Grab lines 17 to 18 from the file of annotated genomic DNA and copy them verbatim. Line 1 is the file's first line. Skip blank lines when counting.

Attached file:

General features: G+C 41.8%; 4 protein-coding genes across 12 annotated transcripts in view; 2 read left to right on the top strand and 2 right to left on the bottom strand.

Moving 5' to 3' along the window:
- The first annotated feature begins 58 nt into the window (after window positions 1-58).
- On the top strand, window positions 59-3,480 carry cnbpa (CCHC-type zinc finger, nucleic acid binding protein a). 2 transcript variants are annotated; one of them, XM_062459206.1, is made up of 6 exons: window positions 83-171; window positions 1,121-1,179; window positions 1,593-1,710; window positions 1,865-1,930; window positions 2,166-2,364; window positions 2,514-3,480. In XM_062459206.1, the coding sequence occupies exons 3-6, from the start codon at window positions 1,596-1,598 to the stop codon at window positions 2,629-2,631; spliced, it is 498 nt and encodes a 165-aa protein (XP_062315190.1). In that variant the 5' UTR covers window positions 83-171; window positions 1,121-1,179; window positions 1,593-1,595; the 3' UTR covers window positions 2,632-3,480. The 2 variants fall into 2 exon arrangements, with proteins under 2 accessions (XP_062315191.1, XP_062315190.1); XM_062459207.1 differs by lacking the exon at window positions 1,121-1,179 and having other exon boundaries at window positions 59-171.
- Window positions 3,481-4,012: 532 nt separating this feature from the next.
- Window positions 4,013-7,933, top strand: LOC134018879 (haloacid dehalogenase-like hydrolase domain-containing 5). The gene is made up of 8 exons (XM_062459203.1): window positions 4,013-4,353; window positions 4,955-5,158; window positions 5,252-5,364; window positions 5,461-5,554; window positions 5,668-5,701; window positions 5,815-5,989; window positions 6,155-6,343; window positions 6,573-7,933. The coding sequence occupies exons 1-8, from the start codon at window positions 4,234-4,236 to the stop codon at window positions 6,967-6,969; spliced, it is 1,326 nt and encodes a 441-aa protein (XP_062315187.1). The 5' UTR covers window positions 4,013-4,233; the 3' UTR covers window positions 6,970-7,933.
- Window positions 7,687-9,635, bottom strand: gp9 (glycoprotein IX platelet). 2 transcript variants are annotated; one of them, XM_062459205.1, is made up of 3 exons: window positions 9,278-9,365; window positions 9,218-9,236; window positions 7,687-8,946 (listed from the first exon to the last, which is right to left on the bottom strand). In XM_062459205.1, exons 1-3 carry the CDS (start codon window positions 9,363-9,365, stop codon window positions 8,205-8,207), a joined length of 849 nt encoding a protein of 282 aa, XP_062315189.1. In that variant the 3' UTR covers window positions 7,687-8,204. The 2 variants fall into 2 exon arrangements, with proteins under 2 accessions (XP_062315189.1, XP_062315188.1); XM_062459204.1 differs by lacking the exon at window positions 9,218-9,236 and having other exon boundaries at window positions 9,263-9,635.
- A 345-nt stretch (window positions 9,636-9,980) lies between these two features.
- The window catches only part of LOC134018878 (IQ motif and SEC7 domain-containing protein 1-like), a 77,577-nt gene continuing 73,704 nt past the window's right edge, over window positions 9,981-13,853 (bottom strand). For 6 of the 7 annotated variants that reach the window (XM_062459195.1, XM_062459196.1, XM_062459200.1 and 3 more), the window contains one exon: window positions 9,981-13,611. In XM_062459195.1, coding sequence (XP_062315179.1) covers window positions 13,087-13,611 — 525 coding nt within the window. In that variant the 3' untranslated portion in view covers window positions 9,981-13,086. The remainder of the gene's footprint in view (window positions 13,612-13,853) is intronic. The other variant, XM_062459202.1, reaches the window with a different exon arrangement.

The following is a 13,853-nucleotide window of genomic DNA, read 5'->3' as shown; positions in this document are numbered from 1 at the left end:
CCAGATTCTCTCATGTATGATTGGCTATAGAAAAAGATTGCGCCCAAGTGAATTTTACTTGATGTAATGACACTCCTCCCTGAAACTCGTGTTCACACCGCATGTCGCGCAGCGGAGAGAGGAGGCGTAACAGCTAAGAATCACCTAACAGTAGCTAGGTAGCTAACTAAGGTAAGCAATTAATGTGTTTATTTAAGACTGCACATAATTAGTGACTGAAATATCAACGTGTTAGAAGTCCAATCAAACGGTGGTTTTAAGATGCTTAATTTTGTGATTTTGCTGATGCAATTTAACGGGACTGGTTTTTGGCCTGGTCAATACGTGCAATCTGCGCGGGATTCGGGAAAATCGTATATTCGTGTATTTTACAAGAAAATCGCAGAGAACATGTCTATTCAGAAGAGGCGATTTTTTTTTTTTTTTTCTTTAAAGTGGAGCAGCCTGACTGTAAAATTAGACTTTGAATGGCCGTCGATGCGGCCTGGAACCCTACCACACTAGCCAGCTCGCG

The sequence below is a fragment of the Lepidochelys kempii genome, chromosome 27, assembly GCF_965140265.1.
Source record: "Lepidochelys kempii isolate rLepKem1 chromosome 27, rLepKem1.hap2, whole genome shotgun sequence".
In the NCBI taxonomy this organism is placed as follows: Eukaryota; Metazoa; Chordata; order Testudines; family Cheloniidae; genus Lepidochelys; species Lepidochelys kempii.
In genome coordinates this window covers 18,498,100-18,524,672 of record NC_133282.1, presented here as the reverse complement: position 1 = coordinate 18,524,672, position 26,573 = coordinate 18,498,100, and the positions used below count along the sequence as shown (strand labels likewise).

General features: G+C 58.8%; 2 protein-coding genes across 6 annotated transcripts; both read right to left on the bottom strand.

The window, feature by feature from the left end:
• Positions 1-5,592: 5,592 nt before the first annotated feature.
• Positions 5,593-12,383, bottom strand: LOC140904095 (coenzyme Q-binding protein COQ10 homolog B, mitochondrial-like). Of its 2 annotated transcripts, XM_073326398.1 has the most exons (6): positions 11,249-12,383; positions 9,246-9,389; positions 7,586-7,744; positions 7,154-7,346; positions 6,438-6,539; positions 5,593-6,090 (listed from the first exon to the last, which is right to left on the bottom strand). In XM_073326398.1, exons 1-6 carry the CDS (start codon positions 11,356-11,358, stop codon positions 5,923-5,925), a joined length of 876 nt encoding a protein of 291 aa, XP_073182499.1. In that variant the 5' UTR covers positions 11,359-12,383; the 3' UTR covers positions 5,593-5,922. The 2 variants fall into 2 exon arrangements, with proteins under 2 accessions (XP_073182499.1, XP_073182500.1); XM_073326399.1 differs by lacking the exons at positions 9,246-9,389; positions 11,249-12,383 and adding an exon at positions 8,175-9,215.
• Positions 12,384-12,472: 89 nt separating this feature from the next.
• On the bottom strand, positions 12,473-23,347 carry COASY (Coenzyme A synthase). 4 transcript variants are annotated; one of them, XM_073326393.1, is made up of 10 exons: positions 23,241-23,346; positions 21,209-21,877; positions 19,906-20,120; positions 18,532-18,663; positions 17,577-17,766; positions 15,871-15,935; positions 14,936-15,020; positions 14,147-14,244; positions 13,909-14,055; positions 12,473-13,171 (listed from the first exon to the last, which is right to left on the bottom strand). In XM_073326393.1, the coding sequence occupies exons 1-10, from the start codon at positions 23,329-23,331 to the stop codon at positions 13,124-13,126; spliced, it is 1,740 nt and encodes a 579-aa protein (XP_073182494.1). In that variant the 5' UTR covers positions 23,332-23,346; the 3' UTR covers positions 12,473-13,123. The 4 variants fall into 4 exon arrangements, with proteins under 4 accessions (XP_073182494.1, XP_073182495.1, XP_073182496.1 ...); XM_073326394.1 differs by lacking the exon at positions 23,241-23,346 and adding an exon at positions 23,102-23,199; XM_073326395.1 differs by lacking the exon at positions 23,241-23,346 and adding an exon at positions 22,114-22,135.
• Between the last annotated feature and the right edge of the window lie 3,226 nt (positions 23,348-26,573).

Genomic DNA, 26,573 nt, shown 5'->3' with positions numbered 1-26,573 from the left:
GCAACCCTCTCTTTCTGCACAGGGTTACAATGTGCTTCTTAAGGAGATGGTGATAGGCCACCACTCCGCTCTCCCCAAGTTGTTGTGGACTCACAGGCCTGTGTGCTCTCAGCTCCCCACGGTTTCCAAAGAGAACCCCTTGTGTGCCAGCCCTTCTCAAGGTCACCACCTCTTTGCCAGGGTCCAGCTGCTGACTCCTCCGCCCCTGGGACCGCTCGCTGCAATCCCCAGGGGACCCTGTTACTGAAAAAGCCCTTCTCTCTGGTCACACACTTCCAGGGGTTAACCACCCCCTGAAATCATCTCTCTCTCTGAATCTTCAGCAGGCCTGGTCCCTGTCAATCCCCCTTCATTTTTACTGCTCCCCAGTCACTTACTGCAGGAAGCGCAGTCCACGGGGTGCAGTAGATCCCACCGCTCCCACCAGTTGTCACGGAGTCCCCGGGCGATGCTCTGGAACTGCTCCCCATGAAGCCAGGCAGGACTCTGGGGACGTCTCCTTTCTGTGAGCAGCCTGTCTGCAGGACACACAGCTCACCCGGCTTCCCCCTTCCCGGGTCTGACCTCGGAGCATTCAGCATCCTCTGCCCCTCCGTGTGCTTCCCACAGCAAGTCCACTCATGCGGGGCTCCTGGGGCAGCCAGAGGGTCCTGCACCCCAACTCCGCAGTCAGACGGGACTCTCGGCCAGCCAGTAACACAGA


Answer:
The window, feature by feature from the left end:
• Positions 1-5,592: 5,592 nt before the first annotated feature.